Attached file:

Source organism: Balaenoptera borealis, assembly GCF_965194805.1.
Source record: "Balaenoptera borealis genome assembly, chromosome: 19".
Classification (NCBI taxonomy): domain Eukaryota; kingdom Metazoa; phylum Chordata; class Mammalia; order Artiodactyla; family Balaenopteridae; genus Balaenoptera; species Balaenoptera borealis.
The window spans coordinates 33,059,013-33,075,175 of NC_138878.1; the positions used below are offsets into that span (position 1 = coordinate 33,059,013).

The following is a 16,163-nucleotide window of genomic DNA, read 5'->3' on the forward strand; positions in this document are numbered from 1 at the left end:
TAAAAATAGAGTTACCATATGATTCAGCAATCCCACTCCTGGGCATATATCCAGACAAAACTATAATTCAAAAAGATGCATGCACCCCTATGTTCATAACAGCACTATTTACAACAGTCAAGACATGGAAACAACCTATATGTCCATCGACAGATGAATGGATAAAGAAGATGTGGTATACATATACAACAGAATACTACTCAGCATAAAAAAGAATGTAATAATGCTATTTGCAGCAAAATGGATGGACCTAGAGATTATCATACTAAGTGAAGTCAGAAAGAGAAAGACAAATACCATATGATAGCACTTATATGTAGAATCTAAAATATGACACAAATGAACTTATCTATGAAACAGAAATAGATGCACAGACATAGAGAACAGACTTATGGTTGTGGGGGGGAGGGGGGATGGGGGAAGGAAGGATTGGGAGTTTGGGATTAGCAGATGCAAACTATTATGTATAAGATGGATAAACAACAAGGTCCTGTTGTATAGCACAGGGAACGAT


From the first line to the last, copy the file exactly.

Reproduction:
Source organism: Balaenoptera borealis, assembly GCF_965194805.1.
Source record: "Balaenoptera borealis genome assembly, chromosome: 19".
Classification (NCBI taxonomy): domain Eukaryota; kingdom Metazoa; phylum Chordata; class Mammalia; order Artiodactyla; family Balaenopteridae; genus Balaenoptera; species Balaenoptera borealis.
The window spans coordinates 33,059,013-33,075,175 of NC_138878.1; the positions used below are offsets into that span (position 1 = coordinate 33,059,013).

The following is a 16,163-nucleotide window of genomic DNA, read 5'->3' on the forward strand; positions in this document are numbered from 1 at the left end:
TAAAAATAGAGTTACCATATGATTCAGCAATCCCACTCCTGGGCATATATCCAGACAAAACTATAATTCAAAAAGATGCATGCACCCCTATGTTCATAACAGCACTATTTACAACAGTCAAGACATGGAAACAACCTATATGTCCATCGACAGATGAATGGATAAAGAAGATGTGGTATACATATACAACAGAATACTACTCAGCATAAAAAAGAATGTAATAATGCTATTTGCAGCAAAATGGATGGACCTAGAGATTATCATACTAAGTGAAGTCAGAAAGAGAAAGACAAATACCATATGATAGCACTTATATGTAGAATCTAAAATATGACACAAATGAACTTATCTATGAAACAGAAATAGATGCACAGACATAGAGAACAGACTTATGGTTGTGGGGGGGAGGGGGGATGGGGGAAGGAAGGATTGGGAGTTTGGGATTAGCAGATGCAAACTATTATGTATAAGATGGATAAACAACAAGGTCCTGTTGTATAGCACAGGGAACGAT